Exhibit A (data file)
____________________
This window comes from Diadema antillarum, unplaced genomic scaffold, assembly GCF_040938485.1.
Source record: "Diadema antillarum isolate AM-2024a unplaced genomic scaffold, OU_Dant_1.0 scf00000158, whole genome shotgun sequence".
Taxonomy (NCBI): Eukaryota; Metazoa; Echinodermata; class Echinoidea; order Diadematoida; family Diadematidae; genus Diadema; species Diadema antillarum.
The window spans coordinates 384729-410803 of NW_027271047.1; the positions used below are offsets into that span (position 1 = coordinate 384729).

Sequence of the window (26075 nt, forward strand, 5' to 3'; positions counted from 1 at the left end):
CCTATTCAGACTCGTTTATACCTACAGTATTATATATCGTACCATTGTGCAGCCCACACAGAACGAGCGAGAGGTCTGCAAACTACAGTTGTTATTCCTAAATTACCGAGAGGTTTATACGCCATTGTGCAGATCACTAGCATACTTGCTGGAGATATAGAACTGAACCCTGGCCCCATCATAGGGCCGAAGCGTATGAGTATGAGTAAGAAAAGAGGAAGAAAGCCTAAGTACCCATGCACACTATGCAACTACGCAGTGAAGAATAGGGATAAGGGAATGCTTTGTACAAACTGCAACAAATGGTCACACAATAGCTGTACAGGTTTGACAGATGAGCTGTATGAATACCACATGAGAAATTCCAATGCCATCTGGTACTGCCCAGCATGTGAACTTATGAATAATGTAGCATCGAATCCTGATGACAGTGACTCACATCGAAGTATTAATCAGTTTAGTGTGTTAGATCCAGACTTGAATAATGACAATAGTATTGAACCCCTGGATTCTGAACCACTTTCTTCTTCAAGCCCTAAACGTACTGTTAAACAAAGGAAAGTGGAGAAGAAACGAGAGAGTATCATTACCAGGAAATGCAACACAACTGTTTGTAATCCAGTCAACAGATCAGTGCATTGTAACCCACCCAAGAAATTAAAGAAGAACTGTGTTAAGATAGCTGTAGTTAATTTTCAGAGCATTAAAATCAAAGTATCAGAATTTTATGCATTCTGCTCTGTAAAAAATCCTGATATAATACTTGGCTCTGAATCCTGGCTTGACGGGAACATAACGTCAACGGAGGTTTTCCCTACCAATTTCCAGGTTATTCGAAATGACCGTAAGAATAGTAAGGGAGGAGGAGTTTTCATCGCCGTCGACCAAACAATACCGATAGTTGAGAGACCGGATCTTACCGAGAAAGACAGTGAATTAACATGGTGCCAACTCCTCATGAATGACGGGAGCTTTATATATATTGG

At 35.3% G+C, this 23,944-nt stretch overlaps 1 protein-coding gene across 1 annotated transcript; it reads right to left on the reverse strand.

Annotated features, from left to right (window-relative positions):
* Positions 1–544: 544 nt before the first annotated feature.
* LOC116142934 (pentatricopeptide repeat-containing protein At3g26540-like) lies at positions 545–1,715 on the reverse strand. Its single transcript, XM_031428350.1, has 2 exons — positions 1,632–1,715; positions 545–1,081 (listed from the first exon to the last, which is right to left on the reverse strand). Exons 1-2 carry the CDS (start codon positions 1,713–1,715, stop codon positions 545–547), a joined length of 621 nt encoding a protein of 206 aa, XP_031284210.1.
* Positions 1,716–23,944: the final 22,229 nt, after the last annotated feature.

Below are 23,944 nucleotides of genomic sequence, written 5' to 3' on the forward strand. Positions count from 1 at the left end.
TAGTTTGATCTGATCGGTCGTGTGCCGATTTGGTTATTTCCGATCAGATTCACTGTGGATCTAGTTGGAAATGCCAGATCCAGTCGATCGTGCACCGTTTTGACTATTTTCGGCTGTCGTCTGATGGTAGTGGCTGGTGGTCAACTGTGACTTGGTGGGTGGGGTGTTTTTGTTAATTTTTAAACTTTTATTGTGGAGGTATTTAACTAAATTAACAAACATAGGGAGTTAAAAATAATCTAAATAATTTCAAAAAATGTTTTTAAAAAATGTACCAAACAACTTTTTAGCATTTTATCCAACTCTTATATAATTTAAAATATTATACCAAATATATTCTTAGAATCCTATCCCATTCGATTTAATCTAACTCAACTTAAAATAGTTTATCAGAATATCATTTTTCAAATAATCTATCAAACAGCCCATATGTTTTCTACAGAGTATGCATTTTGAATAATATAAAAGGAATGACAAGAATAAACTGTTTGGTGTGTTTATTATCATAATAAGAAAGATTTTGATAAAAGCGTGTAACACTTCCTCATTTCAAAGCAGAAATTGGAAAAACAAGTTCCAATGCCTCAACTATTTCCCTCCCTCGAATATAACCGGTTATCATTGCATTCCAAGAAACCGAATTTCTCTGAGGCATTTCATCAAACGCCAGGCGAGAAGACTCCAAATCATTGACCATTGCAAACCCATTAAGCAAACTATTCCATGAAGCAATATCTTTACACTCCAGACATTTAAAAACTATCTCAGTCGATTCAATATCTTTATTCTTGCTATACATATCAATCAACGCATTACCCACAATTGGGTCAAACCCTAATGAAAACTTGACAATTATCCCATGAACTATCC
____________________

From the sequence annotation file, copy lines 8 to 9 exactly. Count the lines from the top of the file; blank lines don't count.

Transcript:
Annotated features, from left to right (window-relative positions):
* Positions 1–544: 544 nt before the first annotated feature.